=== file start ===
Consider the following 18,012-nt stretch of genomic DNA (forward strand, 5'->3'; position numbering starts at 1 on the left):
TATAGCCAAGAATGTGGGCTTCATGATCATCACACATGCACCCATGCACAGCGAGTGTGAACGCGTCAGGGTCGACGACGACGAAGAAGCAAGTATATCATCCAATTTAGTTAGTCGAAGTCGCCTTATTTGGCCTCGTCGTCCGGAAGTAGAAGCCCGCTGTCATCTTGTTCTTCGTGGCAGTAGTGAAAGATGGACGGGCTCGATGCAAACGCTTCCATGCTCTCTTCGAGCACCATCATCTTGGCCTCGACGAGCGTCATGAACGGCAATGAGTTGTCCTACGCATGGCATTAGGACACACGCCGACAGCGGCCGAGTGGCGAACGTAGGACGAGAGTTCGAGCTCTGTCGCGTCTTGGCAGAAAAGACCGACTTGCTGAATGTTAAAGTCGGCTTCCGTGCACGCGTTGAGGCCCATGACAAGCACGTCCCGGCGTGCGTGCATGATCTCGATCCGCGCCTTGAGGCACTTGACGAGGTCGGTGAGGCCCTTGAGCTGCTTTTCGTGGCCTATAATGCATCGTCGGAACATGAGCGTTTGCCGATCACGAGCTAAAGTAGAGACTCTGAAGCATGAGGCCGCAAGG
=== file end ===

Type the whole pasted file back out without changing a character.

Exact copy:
Consider the following 18,012-nt stretch of genomic DNA (forward strand, 5'->3'; position numbering starts at 1 on the left):
TATAGCCAAGAATGTGGGCTTCATGATCATCACACATGCACCCATGCACAGCGAGTGTGAACGCGTCAGGGTCGACGACGACGAAGAAGCAAGTATATCATCCAATTTAGTTAGTCGAAGTCGCCTTATTTGGCCTCGTCGTCCGGAAGTAGAAGCCCGCTGTCATCTTGTTCTTCGTGGCAGTAGTGAAAGATGGACGGGCTCGATGCAAACGCTTCCATGCTCTCTTCGAGCACCATCATCTTGGCCTCGACGAGCGTCATGAACGGCAATGAGTTGTCCTACGCATGGCATTAGGACACACGCCGACAGCGGCCGAGTGGCGAACGTAGGACGAGAGTTCGAGCTCTGTCGCGTCTTGGCAGAAAAGACCGACTTGCTGAATGTTAAAGTCGGCTTCCGTGCACGCGTTGAGGCCCATGACAAGCACGTCCCGGCGTGCGTGCATGATCTCGATCCGCGCCTTGAGGCACTTGACGAGGTCGGTGAGGCCCTTGAGCTGCTTTTCGTGGCCTATAATGCATCGTCGGAACATGAGCGTTTGCCGATCACGAGCTAAAGTAGAGACTCTGAAGCATGAGGCCGCAAGG